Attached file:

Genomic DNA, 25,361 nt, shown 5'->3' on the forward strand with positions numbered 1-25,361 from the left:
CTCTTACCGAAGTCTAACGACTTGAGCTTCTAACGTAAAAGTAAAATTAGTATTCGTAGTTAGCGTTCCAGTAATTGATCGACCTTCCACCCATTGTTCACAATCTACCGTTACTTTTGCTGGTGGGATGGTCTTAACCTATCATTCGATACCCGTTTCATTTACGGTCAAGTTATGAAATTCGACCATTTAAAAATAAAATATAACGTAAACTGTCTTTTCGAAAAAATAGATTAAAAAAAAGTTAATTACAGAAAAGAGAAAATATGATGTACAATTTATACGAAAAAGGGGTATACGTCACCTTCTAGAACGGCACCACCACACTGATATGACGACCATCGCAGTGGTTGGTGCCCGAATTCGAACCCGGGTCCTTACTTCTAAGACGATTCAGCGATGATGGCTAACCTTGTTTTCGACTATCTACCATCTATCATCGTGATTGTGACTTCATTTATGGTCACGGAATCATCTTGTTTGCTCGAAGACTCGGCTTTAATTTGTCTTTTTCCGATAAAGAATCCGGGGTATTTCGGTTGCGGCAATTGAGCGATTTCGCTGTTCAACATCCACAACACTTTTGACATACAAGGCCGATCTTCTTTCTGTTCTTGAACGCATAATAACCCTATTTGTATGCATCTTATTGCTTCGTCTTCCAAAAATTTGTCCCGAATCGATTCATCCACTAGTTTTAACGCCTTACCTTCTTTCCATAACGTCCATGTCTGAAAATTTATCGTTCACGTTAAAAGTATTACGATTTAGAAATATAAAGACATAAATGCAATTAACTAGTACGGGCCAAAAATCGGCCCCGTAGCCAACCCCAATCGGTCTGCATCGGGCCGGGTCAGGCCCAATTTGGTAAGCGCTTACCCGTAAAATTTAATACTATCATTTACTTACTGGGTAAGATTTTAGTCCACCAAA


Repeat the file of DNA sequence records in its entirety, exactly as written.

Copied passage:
Genomic DNA, 25,361 nt, shown 5'->3' on the forward strand with positions numbered 1-25,361 from the left:
CTCTTACCGAAGTCTAACGACTTGAGCTTCTAACGTAAAAGTAAAATTAGTATTCGTAGTTAGCGTTCCAGTAATTGATCGACCTTCCACCCATTGTTCACAATCTACCGTTACTTTTGCTGGTGGGATGGTCTTAACCTATCATTCGATACCCGTTTCATTTACGGTCAAGTTATGAAATTCGACCATTTAAAAATAAAATATAACGTAAACTGTCTTTTCGAAAAAATAGATTAAAAAAAAGTTAATTACAGAAAAGAGAAAATATGATGTACAATTTATACGAAAAAGGGGTATACGTCACCTTCTAGAACGGCACCACCACACTGATATGACGACCATCGCAGTGGTTGGTGCCCGAATTCGAACCCGGGTCCTTACTTCTAAGACGATTCAGCGATGATGGCTAACCTTGTTTTCGACTATCTACCATCTATCATCGTGATTGTGACTTCATTTATGGTCACGGAATCATCTTGTTTGCTCGAAGACTCGGCTTTAATTTGTCTTTTTCCGATAAAGAATCCGGGGTATTTCGGTTGCGGCAATTGAGCGATTTCGCTGTTCAACATCCACAACACTTTTGACATACAAGGCCGATCTTCTTTCTGTTCTTGAACGCATAATAACCCTATTTGTATGCATCTTATTGCTTCGTCTTCCAAAAATTTGTCCCGAATCGATTCATCCACTAGTTTTAACGCCTTACCTTCTTTCCATAACGTCCATGTCTGAAAATTTATCGTTCACGTTAAAAGTATTACGATTTAGAAATATAAAGACATAAATGCAATTAACTAGTACGGGCCAAAAATCGGCCCCGTAGCCAACCCCAATCGGTCTGCATCGGGCCGGGTCAGGCCCAATTTGGTAAGCGCTTACCCGTAAAATTTAATACTATCATTTACTTACTGGGTAAGATTTTAGTCCACCAAA